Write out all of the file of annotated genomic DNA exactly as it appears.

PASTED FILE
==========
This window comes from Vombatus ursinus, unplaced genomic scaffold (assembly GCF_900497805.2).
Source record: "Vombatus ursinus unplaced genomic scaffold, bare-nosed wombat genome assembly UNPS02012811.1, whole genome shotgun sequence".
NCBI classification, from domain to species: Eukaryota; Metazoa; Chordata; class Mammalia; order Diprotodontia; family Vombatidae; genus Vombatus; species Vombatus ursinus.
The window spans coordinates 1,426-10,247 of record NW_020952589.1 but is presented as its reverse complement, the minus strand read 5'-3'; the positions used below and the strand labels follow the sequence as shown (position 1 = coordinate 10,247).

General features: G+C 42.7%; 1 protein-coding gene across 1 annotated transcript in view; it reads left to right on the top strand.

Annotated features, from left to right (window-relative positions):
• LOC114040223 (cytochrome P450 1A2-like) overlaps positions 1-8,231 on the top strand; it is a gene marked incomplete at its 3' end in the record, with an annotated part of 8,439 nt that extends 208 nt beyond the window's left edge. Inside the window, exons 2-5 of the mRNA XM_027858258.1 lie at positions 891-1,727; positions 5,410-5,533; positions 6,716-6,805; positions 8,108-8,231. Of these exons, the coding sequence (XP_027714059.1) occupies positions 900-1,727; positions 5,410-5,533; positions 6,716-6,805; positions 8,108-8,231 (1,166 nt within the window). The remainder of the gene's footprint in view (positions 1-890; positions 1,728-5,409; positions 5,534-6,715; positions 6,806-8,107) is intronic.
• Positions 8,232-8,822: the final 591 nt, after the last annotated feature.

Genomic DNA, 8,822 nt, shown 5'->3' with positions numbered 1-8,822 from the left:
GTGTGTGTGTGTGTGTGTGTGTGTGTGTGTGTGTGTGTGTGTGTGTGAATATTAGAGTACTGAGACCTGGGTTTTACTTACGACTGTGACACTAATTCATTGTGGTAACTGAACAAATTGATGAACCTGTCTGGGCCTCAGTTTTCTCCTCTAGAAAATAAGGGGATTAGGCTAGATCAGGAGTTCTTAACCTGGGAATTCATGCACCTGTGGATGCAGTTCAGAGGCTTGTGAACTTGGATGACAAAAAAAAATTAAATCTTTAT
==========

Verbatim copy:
This window comes from Vombatus ursinus, unplaced genomic scaffold (assembly GCF_900497805.2).
Source record: "Vombatus ursinus unplaced genomic scaffold, bare-nosed wombat genome assembly UNPS02012811.1, whole genome shotgun sequence".
NCBI classification, from domain to species: Eukaryota; Metazoa; Chordata; class Mammalia; order Diprotodontia; family Vombatidae; genus Vombatus; species Vombatus ursinus.
The window spans coordinates 1,426-10,247 of record NW_020952589.1 but is presented as its reverse complement, the minus strand read 5'-3'; the positions used below and the strand labels follow the sequence as shown (position 1 = coordinate 10,247).

General features: G+C 42.7%; 1 protein-coding gene across 1 annotated transcript in view; it reads left to right on the top strand.

Annotated features, from left to right (window-relative positions):
• LOC114040223 (cytochrome P450 1A2-like) overlaps positions 1-8,231 on the top strand; it is a gene marked incomplete at its 3' end in the record, with an annotated part of 8,439 nt that extends 208 nt beyond the window's left edge. Inside the window, exons 2-5 of the mRNA XM_027858258.1 lie at positions 891-1,727; positions 5,410-5,533; positions 6,716-6,805; positions 8,108-8,231. Of these exons, the coding sequence (XP_027714059.1) occupies positions 900-1,727; positions 5,410-5,533; positions 6,716-6,805; positions 8,108-8,231 (1,166 nt within the window). The remainder of the gene's footprint in view (positions 1-890; positions 1,728-5,409; positions 5,534-6,715; positions 6,806-8,107) is intronic.
• Positions 8,232-8,822: the final 591 nt, after the last annotated feature.

Genomic DNA, 8,822 nt, shown 5'->3' with positions numbered 1-8,822 from the left:
GTGTGTGTGTGTGTGTGTGTGTGTGTGTGTGTGTGTGTGTGTGTGTGAATATTAGAGTACTGAGACCTGGGTTTTACTTACGACTGTGACACTAATTCATTGTGGTAACTGAACAAATTGATGAACCTGTCTGGGCCTCAGTTTTCTCCTCTAGAAAATAAGGGGATTAGGCTAGATCAGGAGTTCTTAACCTGGGAATTCATGCACCTGTGGATGCAGTTCAGAGGCTTGTGAACTTGGATGACAAAAAAAAATTAAATCTTTAT